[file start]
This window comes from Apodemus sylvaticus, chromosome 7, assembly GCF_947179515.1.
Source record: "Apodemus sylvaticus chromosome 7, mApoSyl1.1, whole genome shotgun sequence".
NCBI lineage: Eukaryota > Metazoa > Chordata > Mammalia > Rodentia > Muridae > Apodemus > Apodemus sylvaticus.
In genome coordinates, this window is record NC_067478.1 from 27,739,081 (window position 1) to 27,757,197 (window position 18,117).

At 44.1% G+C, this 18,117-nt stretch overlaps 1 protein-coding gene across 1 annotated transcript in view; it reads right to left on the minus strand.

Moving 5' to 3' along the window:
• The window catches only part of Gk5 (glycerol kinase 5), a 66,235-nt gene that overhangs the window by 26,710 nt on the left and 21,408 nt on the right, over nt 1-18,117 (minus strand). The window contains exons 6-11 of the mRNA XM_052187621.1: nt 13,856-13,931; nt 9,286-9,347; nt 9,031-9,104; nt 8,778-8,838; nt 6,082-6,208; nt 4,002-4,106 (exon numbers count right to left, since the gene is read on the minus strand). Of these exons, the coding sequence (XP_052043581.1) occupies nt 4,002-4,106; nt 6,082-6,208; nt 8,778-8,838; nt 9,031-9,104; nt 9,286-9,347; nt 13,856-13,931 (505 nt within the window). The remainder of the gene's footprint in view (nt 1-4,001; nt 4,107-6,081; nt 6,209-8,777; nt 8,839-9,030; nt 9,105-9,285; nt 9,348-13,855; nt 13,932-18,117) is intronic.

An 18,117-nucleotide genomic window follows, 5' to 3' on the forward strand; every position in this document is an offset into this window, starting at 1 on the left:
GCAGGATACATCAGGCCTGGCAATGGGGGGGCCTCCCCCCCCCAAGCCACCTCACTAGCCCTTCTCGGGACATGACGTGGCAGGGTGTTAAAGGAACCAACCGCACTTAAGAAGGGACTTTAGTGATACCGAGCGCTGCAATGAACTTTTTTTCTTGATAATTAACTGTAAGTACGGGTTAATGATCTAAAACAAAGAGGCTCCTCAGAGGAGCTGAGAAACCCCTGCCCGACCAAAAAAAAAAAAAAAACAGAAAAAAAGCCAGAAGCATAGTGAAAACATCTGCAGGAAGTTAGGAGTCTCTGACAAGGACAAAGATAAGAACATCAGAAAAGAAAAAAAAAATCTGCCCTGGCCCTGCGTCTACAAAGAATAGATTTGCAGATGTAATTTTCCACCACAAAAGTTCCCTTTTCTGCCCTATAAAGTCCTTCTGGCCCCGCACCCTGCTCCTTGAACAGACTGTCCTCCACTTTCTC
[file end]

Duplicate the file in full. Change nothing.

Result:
This window comes from Apodemus sylvaticus, chromosome 7, assembly GCF_947179515.1.
Source record: "Apodemus sylvaticus chromosome 7, mApoSyl1.1, whole genome shotgun sequence".
NCBI lineage: Eukaryota > Metazoa > Chordata > Mammalia > Rodentia > Muridae > Apodemus > Apodemus sylvaticus.
In genome coordinates, this window is record NC_067478.1 from 27,739,081 (window position 1) to 27,757,197 (window position 18,117).

At 44.1% G+C, this 18,117-nt stretch overlaps 1 protein-coding gene across 1 annotated transcript in view; it reads right to left on the minus strand.

Moving 5' to 3' along the window:
• The window catches only part of Gk5 (glycerol kinase 5), a 66,235-nt gene that overhangs the window by 26,710 nt on the left and 21,408 nt on the right, over nt 1-18,117 (minus strand). The window contains exons 6-11 of the mRNA XM_052187621.1: nt 13,856-13,931; nt 9,286-9,347; nt 9,031-9,104; nt 8,778-8,838; nt 6,082-6,208; nt 4,002-4,106 (exon numbers count right to left, since the gene is read on the minus strand). Of these exons, the coding sequence (XP_052043581.1) occupies nt 4,002-4,106; nt 6,082-6,208; nt 8,778-8,838; nt 9,031-9,104; nt 9,286-9,347; nt 13,856-13,931 (505 nt within the window). The remainder of the gene's footprint in view (nt 1-4,001; nt 4,107-6,081; nt 6,209-8,777; nt 8,839-9,030; nt 9,105-9,285; nt 9,348-13,855; nt 13,932-18,117) is intronic.

An 18,117-nucleotide genomic window follows, 5' to 3' on the forward strand; every position in this document is an offset into this window, starting at 1 on the left:
GCAGGATACATCAGGCCTGGCAATGGGGGGGCCTCCCCCCCCCAAGCCACCTCACTAGCCCTTCTCGGGACATGACGTGGCAGGGTGTTAAAGGAACCAACCGCACTTAAGAAGGGACTTTAGTGATACCGAGCGCTGCAATGAACTTTTTTTCTTGATAATTAACTGTAAGTACGGGTTAATGATCTAAAACAAAGAGGCTCCTCAGAGGAGCTGAGAAACCCCTGCCCGACCAAAAAAAAAAAAAAAACAGAAAAAAAGCCAGAAGCATAGTGAAAACATCTGCAGGAAGTTAGGAGTCTCTGACAAGGACAAAGATAAGAACATCAGAAAAGAAAAAAAAAATCTGCCCTGGCCCTGCGTCTACAAAGAATAGATTTGCAGATGTAATTTTCCACCACAAAAGTTCCCTTTTCTGCCCTATAAAGTCCTTCTGGCCCCGCACCCTGCTCCTTGAACAGACTGTCCTCCACTTTCTC